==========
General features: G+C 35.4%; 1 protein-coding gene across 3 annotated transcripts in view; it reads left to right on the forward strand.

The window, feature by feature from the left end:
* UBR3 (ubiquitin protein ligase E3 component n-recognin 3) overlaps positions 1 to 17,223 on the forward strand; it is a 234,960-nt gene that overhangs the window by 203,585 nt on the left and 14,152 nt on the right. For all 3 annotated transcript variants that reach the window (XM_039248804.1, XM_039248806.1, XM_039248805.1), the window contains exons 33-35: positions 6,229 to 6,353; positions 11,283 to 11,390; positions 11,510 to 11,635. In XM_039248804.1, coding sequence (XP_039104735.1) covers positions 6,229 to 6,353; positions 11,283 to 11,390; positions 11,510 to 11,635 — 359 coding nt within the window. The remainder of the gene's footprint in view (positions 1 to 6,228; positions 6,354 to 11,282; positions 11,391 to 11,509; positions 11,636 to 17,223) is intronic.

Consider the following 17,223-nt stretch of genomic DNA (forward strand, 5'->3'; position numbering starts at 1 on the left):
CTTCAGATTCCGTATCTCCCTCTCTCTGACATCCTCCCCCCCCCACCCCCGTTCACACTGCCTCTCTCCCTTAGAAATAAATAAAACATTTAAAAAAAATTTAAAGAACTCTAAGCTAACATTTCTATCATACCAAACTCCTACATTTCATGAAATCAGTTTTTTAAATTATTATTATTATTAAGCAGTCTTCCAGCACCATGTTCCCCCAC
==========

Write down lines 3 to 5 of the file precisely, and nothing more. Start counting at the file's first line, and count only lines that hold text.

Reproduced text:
* UBR3 (ubiquitin protein ligase E3 component n-recognin 3) overlaps positions 1 to 17,223 on the forward strand; it is a 234,960-nt gene that overhangs the window by 203,585 nt on the left and 14,152 nt on the right. For all 3 annotated transcript variants that reach the window (XM_039248804.1, XM_039248806.1, XM_039248805.1), the window contains exons 33-35: positions 6,229 to 6,353; positions 11,283 to 11,390; positions 11,510 to 11,635. In XM_039248804.1, coding sequence (XP_039104735.1) covers positions 6,229 to 6,353; positions 11,283 to 11,390; positions 11,510 to 11,635 — 359 coding nt within the window. The remainder of the gene's footprint in view (positions 1 to 6,228; positions 6,354 to 11,282; positions 11,391 to 11,509; positions 11,636 to 17,223) is intronic.

Consider the following 17,223-nt stretch of genomic DNA (forward strand, 5'->3'; position numbering starts at 1 on the left):
CTTCAGATTCCGTATCTCCCTCTCTCTGACATCCTCCCCCCCCCACCCCCGTTCACACTGCCTCTCTCCCTTAGAAATAAATAAAACATTTAAAAAAAATTTAAAGAACTCTAAGCTAACATTTCTATCATACCAAACTCCTACATTTCATGAAATCAGTTTTTTAAATTATTATTATTATTAAGCAGTCTTCCAGCACCATGTTCCCCCAC